How can business most effectively support women’s economic empowerment, through their value chains and beyond?

The issue of women’s access to economic opportunities has attracted renewed international attention this year with the launch in January of the UN High-Level Panel on Women’s Economic Empowerment.

 

The UK Secretary of State for International Development, Justine Greening is a Panel member and has initiated an extensive UK-based consultation to gather views from across civil society, business and other sectors on how best to promote and support women’s economic empowerment.

 

As part of this consultation process, Business Fights Poverty and CARE International UK are bringing together businesses and their NGO partners to focus on how business can most effectively support women’s economic empowerment through their value chains and beyond. The online discussions on 19 May 2016 are the first of a series of events organised as part of this Challenge.

 

Questions for discussion

 

This online discussion will address the Challenge question: How can business most effectively support women’s economic empowerment, through their value chains and beyond?

 

Specifically, we would like to explore the following questions:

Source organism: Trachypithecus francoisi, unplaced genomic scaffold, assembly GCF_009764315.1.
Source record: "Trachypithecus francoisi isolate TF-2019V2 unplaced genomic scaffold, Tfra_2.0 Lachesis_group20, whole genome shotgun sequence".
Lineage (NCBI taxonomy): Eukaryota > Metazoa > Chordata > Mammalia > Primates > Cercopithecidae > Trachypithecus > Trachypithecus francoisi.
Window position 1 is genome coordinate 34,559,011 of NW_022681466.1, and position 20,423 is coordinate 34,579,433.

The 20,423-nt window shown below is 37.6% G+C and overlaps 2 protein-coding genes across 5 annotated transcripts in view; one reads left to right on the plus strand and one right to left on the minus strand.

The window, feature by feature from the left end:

1. How can business best support women’s economic empowerment working through their value chains?

 

2. How can companies’ internal policies and practices contribute to greater economic empowerment for women?

 

3. How can business use external marketing and customer engagement to support women’s economic empowerment?

 

4. Which actions should companies take  (possibly in partnership with governments/donors/civil society) to tackle wider systemic constraints to women’s empowerment, such as access to finance?


We would like to hear from you about the most effective ways in which business can help empower women: is it action in one of the four areas listed here, or perhaps another kind of intervention altogether? Share your experience and examples, tell us what work and where further action is needed.  

 

Editor's Note: